Autumn in Carthage

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Autumn in Carthage Cover

I am often told it's important to be able to capture the gist of a novel in a sentence. What is it "about"? Well, in a sentence, Autumn in Carthage is "about" using the standard tropes of genre fiction to illuminate deeper issues. As a manic reader and blog-addict, I am convinced that serious literature does not spread ideas beyond a small circle of already-aware readers. Middlebrow fiction, in contrast, tends to find its way into the hands of "regular people"-precisely the ones I wish to connect with.

To be specific, this book was never intended to be cotton candy. The idea was to speak truth to power, tilt against some orthodoxies, to reach beyond the boundaries of mere entertainment and dig deep into the human condition. Offend some people, perhaps. The novel is, in large part, autopathography. It uses fiction to give shape and voice and meaning to my own lived experience with mental illness. As a social scientist, I have always been struck by the dominance of what one might call the "individualist fallacy"-the reduction of both problems and their mitigation to the individual's propensities and attitudes. Would that this framework were accurate. The truth, however, is that our experiences with burdens, psychological or otherwise, are driven by social institutions and regimes. Some enable us to rise above our limitations; others press down upon us. The dominant trope in this novel, then, is one man's journey through his personal labyrinth to find serenity.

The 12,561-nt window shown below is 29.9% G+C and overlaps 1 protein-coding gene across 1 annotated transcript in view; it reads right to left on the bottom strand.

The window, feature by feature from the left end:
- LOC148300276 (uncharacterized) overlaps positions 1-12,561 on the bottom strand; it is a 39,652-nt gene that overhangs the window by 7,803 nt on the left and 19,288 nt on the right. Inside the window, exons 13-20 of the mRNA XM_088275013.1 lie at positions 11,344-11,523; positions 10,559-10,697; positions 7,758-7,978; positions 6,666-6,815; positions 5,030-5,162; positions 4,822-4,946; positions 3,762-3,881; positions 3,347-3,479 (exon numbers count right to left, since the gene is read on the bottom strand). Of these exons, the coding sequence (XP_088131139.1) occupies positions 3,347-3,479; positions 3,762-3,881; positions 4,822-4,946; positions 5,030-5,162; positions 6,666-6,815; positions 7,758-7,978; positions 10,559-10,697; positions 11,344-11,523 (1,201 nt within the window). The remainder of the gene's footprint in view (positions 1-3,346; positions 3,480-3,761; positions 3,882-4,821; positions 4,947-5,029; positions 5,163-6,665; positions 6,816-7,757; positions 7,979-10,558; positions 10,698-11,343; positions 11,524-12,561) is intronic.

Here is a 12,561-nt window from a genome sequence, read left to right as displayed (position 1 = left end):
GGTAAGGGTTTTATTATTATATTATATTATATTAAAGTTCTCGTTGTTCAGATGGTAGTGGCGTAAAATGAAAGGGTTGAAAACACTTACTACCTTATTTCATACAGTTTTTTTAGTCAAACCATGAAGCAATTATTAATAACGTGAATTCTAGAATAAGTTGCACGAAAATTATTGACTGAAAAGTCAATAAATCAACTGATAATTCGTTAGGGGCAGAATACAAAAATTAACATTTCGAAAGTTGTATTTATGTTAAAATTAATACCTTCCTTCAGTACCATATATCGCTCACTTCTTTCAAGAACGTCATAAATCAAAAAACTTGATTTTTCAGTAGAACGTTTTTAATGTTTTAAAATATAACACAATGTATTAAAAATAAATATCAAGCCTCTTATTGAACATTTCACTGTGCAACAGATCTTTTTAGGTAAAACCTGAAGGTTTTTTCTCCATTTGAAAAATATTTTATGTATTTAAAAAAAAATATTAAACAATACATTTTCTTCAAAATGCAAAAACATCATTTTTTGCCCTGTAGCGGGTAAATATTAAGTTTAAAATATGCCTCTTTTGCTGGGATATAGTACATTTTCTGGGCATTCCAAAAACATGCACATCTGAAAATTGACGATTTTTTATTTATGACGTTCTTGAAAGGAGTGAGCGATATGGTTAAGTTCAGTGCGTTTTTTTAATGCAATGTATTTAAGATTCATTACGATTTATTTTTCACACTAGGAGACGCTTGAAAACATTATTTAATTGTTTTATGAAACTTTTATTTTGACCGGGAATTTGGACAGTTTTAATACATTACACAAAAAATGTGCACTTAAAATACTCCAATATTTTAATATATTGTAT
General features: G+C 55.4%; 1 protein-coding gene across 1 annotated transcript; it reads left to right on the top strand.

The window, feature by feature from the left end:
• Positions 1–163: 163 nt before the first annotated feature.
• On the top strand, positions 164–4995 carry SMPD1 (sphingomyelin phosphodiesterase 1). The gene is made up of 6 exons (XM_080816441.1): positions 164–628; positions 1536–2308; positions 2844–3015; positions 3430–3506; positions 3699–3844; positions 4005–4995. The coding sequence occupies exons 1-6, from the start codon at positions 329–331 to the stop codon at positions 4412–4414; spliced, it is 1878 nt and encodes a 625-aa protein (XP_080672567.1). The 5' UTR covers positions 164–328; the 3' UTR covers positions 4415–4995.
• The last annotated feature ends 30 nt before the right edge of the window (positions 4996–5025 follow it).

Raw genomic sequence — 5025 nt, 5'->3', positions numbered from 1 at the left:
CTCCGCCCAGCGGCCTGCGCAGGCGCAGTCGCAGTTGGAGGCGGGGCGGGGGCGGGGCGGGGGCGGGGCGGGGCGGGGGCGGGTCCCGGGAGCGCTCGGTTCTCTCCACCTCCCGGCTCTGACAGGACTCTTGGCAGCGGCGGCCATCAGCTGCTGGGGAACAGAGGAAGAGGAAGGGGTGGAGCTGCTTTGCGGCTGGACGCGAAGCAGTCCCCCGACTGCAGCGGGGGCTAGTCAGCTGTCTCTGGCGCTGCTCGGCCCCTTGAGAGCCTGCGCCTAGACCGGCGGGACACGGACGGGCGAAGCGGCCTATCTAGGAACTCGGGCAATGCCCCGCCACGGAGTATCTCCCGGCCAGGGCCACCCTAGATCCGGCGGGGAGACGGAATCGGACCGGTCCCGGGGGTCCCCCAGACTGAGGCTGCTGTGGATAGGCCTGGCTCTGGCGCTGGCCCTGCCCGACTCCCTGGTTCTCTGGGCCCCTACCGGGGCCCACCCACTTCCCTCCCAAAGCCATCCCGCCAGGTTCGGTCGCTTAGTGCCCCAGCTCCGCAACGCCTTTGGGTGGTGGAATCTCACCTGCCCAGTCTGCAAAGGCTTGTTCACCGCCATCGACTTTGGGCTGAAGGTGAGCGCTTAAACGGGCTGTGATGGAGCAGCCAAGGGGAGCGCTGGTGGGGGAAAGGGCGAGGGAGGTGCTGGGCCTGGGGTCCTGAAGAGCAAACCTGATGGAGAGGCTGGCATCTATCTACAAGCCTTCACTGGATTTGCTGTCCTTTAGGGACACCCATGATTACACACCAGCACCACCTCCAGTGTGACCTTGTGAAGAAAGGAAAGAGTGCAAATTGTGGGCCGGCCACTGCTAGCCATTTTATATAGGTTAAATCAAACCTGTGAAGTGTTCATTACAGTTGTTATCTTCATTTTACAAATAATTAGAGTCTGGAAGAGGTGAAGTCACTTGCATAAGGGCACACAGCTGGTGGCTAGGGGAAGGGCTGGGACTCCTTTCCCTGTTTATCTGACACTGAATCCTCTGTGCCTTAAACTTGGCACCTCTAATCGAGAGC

It remains firmly rooted in genre fiction. Time travel and mysterious disappearances are major tropes. Much of the action occurs against the backdrop of Colonial America and the Salem Witch Trials. Above all, it is a love story. But the overriding purpose was to limn the lives of broken people-who, as it happens, stand at the hinge of history. Public discourse and the media seem to have two templates for individuals with mental health problems: docile "Uncle Toms" on the one hand and dangerous "crazies" on the other. The point of the narrative was to portray them as full blooded human beings perched on much the same complex decision trees as everyone else. It seemed a particularly important thing to do, in an era of mass shootings, dark new media narratives, and increasingly coercive laws. Neural discrimination is, of course, but one among a vast range of social pathologies that urgently need public attention. Rage over such problems is not uncommon. Writers, however, are in a unique position to pour that rage into a scaffolding of words, and make ideas public.

I deeply believe that the arrangement of society is not set in stone. Change can be ignited, and starts with the creation of interested "publics." These constituencies then become social movements-engines for transformation and renewal.

And to think that all it takes to start the process, these days, is a laptop and a spine…


Christopher Zenos is a pseudonym. The author is a well-published university professor who has contended with mental illness all his life, and knows the beastie well. Hence the mask: As this novel's protagonist puts it, successful Passing is now a survival imperative for crazies like him. Autumn in Carthage developed, in large part, from his need to sing of this world he inhabits: The realm of the stranger, the odd one. The man standing at the window, bracing against the wind as he gazes in wonder at the light and comfort on the other side.

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